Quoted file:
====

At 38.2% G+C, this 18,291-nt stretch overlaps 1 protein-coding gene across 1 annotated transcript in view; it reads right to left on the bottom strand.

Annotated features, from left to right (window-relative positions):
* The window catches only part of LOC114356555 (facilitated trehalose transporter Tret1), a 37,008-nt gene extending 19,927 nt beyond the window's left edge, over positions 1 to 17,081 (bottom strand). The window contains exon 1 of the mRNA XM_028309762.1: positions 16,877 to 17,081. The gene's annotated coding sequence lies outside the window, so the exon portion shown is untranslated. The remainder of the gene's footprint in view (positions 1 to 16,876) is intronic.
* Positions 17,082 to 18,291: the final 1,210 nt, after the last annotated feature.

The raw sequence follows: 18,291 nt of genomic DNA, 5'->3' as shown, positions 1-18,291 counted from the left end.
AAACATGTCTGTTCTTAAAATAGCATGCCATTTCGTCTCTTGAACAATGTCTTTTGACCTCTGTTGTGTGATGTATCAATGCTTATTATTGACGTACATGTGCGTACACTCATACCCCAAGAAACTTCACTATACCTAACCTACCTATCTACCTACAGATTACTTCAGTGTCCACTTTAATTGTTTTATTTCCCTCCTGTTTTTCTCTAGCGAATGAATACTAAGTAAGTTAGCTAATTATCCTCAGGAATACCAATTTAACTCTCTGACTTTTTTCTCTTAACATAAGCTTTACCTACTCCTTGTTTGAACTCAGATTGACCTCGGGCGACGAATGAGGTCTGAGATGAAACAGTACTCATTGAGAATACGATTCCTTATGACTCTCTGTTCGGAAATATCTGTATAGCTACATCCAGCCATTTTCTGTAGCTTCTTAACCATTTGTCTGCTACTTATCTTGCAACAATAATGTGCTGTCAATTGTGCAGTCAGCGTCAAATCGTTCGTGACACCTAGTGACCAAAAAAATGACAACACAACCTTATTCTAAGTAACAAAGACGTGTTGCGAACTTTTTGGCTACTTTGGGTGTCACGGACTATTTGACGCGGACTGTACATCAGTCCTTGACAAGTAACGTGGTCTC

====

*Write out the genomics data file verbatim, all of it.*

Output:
At 38.2% G+C, this 18,291-nt stretch overlaps 1 protein-coding gene across 1 annotated transcript in view; it reads right to left on the bottom strand.

Annotated features, from left to right (window-relative positions):
* The window catches only part of LOC114356555 (facilitated trehalose transporter Tret1), a 37,008-nt gene extending 19,927 nt beyond the window's left edge, over positions 1 to 17,081 (bottom strand). The window contains exon 1 of the mRNA XM_028309762.1: positions 16,877 to 17,081. The gene's annotated coding sequence lies outside the window, so the exon portion shown is untranslated. The remainder of the gene's footprint in view (positions 1 to 16,876) is intronic.
* Positions 17,082 to 18,291: the final 1,210 nt, after the last annotated feature.

The raw sequence follows: 18,291 nt of genomic DNA, 5'->3' as shown, positions 1-18,291 counted from the left end.
AAACATGTCTGTTCTTAAAATAGCATGCCATTTCGTCTCTTGAACAATGTCTTTTGACCTCTGTTGTGTGATGTATCAATGCTTATTATTGACGTACATGTGCGTACACTCATACCCCAAGAAACTTCACTATACCTAACCTACCTATCTACCTACAGATTACTTCAGTGTCCACTTTAATTGTTTTATTTCCCTCCTGTTTTTCTCTAGCGAATGAATACTAAGTAAGTTAGCTAATTATCCTCAGGAATACCAATTTAACTCTCTGACTTTTTTCTCTTAACATAAGCTTTACCTACTCCTTGTTTGAACTCAGATTGACCTCGGGCGACGAATGAGGTCTGAGATGAAACAGTACTCATTGAGAATACGATTCCTTATGACTCTCTGTTCGGAAATATCTGTATAGCTACATCCAGCCATTTTCTGTAGCTTCTTAACCATTTGTCTGCTACTTATCTTGCAACAATAATGTGCTGTCAATTGTGCAGTCAGCGTCAAATCGTTCGTGACACCTAGTGACCAAAAAAATGACAACACAACCTTATTCTAAGTAACAAAGACGTGTTGCGAACTTTTTGGCTACTTTGGGTGTCACGGACTATTTGACGCGGACTGTACATCAGTCCTTGACAAGTAACGTGGTCTC